Faithful Politics

Being faithful with our politics, not political with our faith.

For the Health of the Nation: Religious Freedom (Part 3 of 9)

In 2004 the National Association of Evangelicals released the groundbreaking document For the Health of the Nation: An Evangelical Call to Civic Responsibility.  This historic document outlines seven different areas of concern for Evangelicals engaged in politics.  In an effort to make Christians more aware of this work we are taking nine weeks to highlight the importance of this document.  You can read it in its entirety by clicking here.

One of the most important questions that every society must address is what role religion will play in public life.  For Americans the answer to that question has been playing out for the last two hundred years and counting.  There are two sides to this issue, both of which are addressed in the 1st Amendment.  The first is what limitations the government will put on religion, the second is what influence religion will have on government.

One of the defining characteristics of the American experiment is the freedom to believe whatever you want without the government interfering.  The “first freedom,” as it has become known, is an integral part of any free society.  It is no mere coincidence that some of the most repressive regimes in the world limit what religious beliefs their citizenry can adhere too.  For the Health of the Nation (FTHOTN) cites religious freedom as the first of seven issues for which Evangelicals should show their support.  The NAE’s document points to the biblical principle of freedom of belief as evidence that God cares about religious freedom.  The fact that He allows the “wheat and the tares to grow together until the harvest,” shows that no government should do what God Himself is unwilling to do: force a set of beliefs on anyone.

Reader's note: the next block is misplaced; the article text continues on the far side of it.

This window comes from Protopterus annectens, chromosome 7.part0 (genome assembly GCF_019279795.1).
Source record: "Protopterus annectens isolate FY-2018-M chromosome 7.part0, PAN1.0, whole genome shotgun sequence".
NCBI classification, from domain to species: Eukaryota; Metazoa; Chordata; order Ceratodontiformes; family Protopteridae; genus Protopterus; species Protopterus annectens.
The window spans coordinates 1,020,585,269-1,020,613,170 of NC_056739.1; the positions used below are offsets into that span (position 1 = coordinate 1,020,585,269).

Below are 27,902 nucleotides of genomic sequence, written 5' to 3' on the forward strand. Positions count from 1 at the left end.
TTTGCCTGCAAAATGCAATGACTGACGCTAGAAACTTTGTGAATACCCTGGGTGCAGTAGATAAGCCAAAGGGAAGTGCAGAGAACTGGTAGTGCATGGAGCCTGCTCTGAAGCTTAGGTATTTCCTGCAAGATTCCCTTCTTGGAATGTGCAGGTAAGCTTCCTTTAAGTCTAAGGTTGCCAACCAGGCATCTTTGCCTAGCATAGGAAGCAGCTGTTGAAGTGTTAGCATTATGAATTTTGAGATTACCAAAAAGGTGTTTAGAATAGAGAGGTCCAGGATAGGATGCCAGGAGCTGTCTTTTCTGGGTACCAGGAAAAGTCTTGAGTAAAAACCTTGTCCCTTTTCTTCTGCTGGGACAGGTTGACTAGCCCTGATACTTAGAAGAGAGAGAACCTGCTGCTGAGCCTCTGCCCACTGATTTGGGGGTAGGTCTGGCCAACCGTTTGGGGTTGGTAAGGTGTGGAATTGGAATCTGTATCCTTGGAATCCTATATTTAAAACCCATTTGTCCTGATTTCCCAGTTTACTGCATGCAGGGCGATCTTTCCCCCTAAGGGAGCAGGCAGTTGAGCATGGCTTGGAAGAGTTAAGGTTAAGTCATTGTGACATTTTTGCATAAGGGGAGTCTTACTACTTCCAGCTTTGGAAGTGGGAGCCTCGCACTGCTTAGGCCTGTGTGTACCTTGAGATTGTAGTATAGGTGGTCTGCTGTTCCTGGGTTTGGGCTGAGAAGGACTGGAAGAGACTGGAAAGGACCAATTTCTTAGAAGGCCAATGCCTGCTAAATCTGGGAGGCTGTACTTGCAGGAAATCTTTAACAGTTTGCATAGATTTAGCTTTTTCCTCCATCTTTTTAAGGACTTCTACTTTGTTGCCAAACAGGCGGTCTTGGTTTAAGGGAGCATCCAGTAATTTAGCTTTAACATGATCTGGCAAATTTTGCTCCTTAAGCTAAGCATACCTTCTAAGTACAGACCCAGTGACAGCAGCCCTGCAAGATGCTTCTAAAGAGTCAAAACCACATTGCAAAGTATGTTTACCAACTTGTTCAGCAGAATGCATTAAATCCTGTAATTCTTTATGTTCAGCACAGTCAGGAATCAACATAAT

The second aspect of this issue that FTHOTN addresses is the Establishment Clause of the 1st Amendment.  Much of the controversy over what role religion has in our country deals with whether or not the government is establishing a religion.  The NAE rightly points out, however, that the Establishment Clause was never intended “to shield individuals from exposure to the religious views of nongovernmental speakers.”  Everyone has the right to bring their worldview to the discussion, and religious people should not be expected to check their beliefs at the door.  It is impossible to separate one’s worldview from their politics, yet this is precisely what some secularists are demanding today.

The final aspect that the document addresses is the fiscal issue of establishment when government gives some funding or aid to religious organizations.  Contrary to what some would assert, if the government deals evenhandedly with religious and secular groups they are not in violation of the Establishment Clause.  When it comes to funding of social services that are not explicitly religious in nature, a church should be able to access the same funding as a community center.  As Christians, however, we should be careful that we do not become overly dependent on governmental aid.

One possible critique of this section of FTHOTN is the noticable absence of any mention of religious freedom issues internationally.  One of the most dire problems facing millions of people in the world today is the fact that their own government does not allow them to practice their religion.  Anti-conversion laws and general repression of religious minorities is something that we all should condemn and work to alleviate.

For the Believer, religious freedom is rooted in the fact that God allows His creation the freedom to practice whatever they so choose.  Before His kingdom is fully inaugurated, He has left us the ability to either accept or reject His Son.  If this is the way that Almighty God views freedom of religion, than we all should encourage the government to also allow the free exercise of religion, whether it is within our own borders or somewhere else in the world.

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